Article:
Linda Young


Publication Date



Linda Young is retiring at the end of June 08 from her position as administrator in the Catherwood Library director’s office. She has nearly 34 years of service at Cornell. Most of Linda’s career has been devoted to work in the library and archival field beginning with her first position a month out of high school in 1965 in Olin Library. A year later, she moved over to the Kheel Center processing the pamphlet collections. Shortly after her marriage in 1968, the couple moved to Virginia where Jim was in the Navy at the time. In 1977 she returned to Olin Library for a short time until she accepted the position of department secretary in Uris Library in 1978. Shortly thereafter, she was recruited back to Catherwood and ultimately succeeded to the position of executive staff assistant to the director upon Ellen King’s retirement in 1987.

Linda manages a budget of nearly $2 million dollars and over the years has a near perfect record of restraining the library director’s natural inclination to overspend the accounts. Given the varied intervals during which both domestic and international publishers produce an invoice for purchase of materials, always being able to come in on budget year after year is a high art. Linda has mastered that, and all other aspects of her job, perfectly.

Several years ago, Linda and Jim built a brand new log home in the Owego area. In late spring, summer, and early fall, they spend weekends at their camp on Oneida Lake enjoying the water and fishing for perch and walleyes. (Linda reels them in and Jim’s role is to throw them back in the lake.) Both enjoy hunting and not only on their own estate of seventy-three acres near Owego but also in Colorado (elk and deer).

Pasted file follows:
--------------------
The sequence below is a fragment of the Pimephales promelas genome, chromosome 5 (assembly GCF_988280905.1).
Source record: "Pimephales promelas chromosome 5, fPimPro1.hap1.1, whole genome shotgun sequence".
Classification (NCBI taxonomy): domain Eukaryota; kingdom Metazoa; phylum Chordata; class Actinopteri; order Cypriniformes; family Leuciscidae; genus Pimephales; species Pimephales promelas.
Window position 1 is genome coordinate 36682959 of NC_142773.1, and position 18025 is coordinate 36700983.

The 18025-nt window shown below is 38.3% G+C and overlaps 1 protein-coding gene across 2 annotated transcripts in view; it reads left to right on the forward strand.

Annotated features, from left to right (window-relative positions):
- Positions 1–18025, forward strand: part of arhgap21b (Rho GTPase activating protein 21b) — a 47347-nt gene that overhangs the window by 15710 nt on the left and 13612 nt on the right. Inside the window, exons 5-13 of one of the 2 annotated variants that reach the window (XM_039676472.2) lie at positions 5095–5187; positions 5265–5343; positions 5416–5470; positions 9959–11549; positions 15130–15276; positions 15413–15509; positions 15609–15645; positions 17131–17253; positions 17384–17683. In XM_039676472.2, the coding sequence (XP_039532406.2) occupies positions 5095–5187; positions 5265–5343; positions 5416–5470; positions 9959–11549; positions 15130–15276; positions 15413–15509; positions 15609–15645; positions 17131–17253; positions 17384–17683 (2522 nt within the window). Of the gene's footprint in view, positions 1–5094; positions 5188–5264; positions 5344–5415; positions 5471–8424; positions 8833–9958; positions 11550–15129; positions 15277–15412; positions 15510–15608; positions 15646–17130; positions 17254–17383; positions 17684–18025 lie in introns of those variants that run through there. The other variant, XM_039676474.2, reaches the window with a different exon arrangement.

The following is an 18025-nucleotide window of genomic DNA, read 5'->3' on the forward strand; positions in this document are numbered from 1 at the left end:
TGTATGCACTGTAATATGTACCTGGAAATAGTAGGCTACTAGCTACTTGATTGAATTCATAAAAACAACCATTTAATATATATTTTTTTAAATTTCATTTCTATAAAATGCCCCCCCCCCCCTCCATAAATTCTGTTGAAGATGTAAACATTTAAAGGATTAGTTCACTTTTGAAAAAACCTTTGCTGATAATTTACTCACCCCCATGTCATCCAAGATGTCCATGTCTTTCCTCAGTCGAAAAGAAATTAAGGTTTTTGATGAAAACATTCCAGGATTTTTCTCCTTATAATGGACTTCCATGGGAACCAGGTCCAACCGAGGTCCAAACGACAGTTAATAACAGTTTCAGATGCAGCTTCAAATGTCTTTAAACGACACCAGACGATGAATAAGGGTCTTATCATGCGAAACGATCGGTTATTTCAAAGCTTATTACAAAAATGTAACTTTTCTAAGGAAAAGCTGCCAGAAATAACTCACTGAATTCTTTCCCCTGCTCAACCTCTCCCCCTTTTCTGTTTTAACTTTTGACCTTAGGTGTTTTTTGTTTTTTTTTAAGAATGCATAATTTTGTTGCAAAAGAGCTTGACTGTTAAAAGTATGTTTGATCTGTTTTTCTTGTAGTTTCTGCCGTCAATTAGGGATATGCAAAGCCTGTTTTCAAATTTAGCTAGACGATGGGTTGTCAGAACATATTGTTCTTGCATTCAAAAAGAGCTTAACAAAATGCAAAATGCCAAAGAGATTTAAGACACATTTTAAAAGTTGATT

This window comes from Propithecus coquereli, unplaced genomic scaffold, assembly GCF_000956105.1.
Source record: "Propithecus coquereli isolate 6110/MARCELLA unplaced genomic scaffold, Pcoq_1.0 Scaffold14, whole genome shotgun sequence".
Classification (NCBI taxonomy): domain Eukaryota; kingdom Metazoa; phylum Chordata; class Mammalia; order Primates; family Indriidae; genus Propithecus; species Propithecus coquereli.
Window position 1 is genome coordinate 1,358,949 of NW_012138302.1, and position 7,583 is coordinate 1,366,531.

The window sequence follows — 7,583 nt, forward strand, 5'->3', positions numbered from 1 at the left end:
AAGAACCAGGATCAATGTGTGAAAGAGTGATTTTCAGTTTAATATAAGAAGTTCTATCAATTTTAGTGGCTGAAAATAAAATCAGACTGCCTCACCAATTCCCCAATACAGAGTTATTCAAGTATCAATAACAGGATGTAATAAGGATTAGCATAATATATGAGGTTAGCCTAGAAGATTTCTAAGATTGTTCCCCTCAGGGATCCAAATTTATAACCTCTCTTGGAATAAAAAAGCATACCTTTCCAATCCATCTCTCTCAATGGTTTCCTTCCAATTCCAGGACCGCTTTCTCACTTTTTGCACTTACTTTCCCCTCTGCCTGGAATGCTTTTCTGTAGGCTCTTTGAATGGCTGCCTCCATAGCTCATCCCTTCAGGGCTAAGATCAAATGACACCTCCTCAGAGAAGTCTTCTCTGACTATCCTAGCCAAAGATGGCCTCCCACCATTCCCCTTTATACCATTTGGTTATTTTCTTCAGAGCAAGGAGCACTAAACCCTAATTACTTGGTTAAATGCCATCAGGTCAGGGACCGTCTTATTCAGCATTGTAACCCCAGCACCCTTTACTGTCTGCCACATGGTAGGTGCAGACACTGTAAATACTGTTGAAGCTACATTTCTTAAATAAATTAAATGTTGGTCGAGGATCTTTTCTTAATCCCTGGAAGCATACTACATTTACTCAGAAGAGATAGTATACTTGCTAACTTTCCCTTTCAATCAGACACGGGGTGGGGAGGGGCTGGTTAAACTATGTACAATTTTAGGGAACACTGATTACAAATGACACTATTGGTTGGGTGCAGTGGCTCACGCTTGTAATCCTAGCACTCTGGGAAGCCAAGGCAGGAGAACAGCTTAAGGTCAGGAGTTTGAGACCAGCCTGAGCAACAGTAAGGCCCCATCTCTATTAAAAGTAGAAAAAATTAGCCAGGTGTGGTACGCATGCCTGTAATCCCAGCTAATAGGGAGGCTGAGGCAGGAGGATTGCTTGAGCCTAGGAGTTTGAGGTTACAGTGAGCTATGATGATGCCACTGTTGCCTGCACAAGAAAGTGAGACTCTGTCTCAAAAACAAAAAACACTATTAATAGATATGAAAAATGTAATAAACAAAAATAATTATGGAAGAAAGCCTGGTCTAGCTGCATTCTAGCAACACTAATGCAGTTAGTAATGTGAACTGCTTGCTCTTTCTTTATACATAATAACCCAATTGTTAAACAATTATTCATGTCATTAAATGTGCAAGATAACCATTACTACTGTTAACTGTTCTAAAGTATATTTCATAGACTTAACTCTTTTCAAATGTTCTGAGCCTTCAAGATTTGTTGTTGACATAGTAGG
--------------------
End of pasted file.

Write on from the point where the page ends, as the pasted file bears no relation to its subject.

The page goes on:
Linda and Jim have two children, Michelle and David, eight grandchildren and four great grandchildren. Jim retired from Human Ecology’s Division of Nutritional Sciences in February 2007.

Linda exemplifies the type of individual at Cornell which makes this a great university. She has worked tirelessly, readily accepts responsibility, and deserves as much credit as anyone on our staff for the fact that our library is an exceptional resource and one of a kind in North America. She has so much corporate memory of the university, school, and library stored away upon which we have relied all these years.

We wish her a well deserved retirement and will miss her profoundly.